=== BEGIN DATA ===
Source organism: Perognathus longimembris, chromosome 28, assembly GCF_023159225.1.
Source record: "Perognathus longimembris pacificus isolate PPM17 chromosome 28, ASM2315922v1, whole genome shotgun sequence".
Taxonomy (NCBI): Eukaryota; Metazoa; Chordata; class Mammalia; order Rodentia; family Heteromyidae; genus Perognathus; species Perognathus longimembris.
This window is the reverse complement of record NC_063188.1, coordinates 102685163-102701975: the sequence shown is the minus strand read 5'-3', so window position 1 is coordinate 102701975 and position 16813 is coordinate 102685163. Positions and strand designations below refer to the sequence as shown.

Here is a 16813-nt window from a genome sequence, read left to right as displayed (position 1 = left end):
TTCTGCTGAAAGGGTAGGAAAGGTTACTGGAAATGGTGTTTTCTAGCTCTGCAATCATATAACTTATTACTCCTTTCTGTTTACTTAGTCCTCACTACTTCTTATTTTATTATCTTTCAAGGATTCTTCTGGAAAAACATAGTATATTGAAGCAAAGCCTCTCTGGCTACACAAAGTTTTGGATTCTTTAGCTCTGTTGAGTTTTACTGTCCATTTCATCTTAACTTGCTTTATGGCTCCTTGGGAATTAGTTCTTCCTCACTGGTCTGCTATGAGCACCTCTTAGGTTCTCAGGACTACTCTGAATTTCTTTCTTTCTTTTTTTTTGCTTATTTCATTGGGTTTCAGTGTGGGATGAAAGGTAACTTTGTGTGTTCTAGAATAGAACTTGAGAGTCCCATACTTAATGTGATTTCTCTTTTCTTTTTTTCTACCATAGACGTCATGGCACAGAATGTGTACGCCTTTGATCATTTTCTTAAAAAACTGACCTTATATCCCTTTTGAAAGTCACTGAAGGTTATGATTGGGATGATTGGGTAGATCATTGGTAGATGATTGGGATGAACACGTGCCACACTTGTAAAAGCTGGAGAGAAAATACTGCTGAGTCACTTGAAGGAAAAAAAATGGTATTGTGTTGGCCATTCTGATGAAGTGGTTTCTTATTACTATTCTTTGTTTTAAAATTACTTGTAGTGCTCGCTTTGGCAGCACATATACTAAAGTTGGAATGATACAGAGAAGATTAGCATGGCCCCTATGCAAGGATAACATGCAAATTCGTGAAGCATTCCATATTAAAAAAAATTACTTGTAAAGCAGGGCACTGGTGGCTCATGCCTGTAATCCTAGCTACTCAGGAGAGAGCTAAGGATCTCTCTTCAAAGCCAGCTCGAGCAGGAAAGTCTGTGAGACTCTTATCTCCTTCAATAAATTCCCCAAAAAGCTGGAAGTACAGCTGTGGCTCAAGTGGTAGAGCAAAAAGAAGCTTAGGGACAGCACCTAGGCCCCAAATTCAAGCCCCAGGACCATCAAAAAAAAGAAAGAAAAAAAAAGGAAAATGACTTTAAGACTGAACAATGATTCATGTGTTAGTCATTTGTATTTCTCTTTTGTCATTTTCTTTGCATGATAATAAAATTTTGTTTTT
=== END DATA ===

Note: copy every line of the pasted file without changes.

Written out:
Source organism: Perognathus longimembris, chromosome 28, assembly GCF_023159225.1.
Source record: "Perognathus longimembris pacificus isolate PPM17 chromosome 28, ASM2315922v1, whole genome shotgun sequence".
Taxonomy (NCBI): Eukaryota; Metazoa; Chordata; class Mammalia; order Rodentia; family Heteromyidae; genus Perognathus; species Perognathus longimembris.
This window is the reverse complement of record NC_063188.1, coordinates 102685163-102701975: the sequence shown is the minus strand read 5'-3', so window position 1 is coordinate 102701975 and position 16813 is coordinate 102685163. Positions and strand designations below refer to the sequence as shown.

Here is a 16813-nt window from a genome sequence, read left to right as displayed (position 1 = left end):
TTCTGCTGAAAGGGTAGGAAAGGTTACTGGAAATGGTGTTTTCTAGCTCTGCAATCATATAACTTATTACTCCTTTCTGTTTACTTAGTCCTCACTACTTCTTATTTTATTATCTTTCAAGGATTCTTCTGGAAAAACATAGTATATTGAAGCAAAGCCTCTCTGGCTACACAAAGTTTTGGATTCTTTAGCTCTGTTGAGTTTTACTGTCCATTTCATCTTAACTTGCTTTATGGCTCCTTGGGAATTAGTTCTTCCTCACTGGTCTGCTATGAGCACCTCTTAGGTTCTCAGGACTACTCTGAATTTCTTTCTTTCTTTTTTTTTGCTTATTTCATTGGGTTTCAGTGTGGGATGAAAGGTAACTTTGTGTGTTCTAGAATAGAACTTGAGAGTCCCATACTTAATGTGATTTCTCTTTTCTTTTTTTCTACCATAGACGTCATGGCACAGAATGTGTACGCCTTTGATCATTTTCTTAAAAAACTGACCTTATATCCCTTTTGAAAGTCACTGAAGGTTATGATTGGGATGATTGGGTAGATCATTGGTAGATGATTGGGATGAACACGTGCCACACTTGTAAAAGCTGGAGAGAAAATACTGCTGAGTCACTTGAAGGAAAAAAAATGGTATTGTGTTGGCCATTCTGATGAAGTGGTTTCTTATTACTATTCTTTGTTTTAAAATTACTTGTAGTGCTCGCTTTGGCAGCACATATACTAAAGTTGGAATGATACAGAGAAGATTAGCATGGCCCCTATGCAAGGATAACATGCAAATTCGTGAAGCATTCCATATTAAAAAAAATTACTTGTAAAGCAGGGCACTGGTGGCTCATGCCTGTAATCCTAGCTACTCAGGAGAGAGCTAAGGATCTCTCTTCAAAGCCAGCTCGAGCAGGAAAGTCTGTGAGACTCTTATCTCCTTCAATAAATTCCCCAAAAAGCTGGAAGTACAGCTGTGGCTCAAGTGGTAGAGCAAAAAGAAGCTTAGGGACAGCACCTAGGCCCCAAATTCAAGCCCCAGGACCATCAAAAAAAAGAAAGAAAAAAAAAGGAAAATGACTTTAAGACTGAACAATGATTCATGTGTTAGTCATTTGTATTTCTCTTTTGTCATTTTCTTTGCATGATAATAAAATTTTGTTTTT